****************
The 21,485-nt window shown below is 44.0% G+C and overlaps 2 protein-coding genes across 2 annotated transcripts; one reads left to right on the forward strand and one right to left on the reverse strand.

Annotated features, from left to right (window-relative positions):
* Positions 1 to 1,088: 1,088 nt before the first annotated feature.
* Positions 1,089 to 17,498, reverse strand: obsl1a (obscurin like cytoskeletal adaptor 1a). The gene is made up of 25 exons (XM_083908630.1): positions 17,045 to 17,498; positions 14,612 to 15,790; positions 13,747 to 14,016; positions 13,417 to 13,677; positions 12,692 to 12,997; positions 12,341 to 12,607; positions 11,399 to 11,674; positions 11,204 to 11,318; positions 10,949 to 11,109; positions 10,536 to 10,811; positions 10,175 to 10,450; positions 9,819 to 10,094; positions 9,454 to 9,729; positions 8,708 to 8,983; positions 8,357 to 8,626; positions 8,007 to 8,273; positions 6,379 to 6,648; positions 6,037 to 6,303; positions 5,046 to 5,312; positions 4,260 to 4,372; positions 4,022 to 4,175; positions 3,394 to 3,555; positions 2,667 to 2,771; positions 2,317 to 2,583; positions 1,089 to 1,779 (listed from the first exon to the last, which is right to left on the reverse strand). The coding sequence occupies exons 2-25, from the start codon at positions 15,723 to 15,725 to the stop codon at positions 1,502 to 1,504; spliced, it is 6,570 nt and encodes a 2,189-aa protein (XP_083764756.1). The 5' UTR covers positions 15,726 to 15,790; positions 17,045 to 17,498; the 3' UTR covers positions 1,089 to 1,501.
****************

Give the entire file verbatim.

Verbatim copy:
The 21,485-nt window shown below is 44.0% G+C and overlaps 2 protein-coding genes across 2 annotated transcripts; one reads left to right on the forward strand and one right to left on the reverse strand.

Annotated features, from left to right (window-relative positions):
* Positions 1 to 1,088: 1,088 nt before the first annotated feature.
* Positions 1,089 to 17,498, reverse strand: obsl1a (obscurin like cytoskeletal adaptor 1a). The gene is made up of 25 exons (XM_083908630.1): positions 17,045 to 17,498; positions 14,612 to 15,790; positions 13,747 to 14,016; positions 13,417 to 13,677; positions 12,692 to 12,997; positions 12,341 to 12,607; positions 11,399 to 11,674; positions 11,204 to 11,318; positions 10,949 to 11,109; positions 10,536 to 10,811; positions 10,175 to 10,450; positions 9,819 to 10,094; positions 9,454 to 9,729; positions 8,708 to 8,983; positions 8,357 to 8,626; positions 8,007 to 8,273; positions 6,379 to 6,648; positions 6,037 to 6,303; positions 5,046 to 5,312; positions 4,260 to 4,372; positions 4,022 to 4,175; positions 3,394 to 3,555; positions 2,667 to 2,771; positions 2,317 to 2,583; positions 1,089 to 1,779 (listed from the first exon to the last, which is right to left on the reverse strand). The coding sequence occupies exons 2-25, from the start codon at positions 15,723 to 15,725 to the stop codon at positions 1,502 to 1,504; spliced, it is 6,570 nt and encodes a 2,189-aa protein (XP_083764756.1). The 5' UTR covers positions 15,726 to 15,790; positions 17,045 to 17,498; the 3' UTR covers positions 1,089 to 1,501.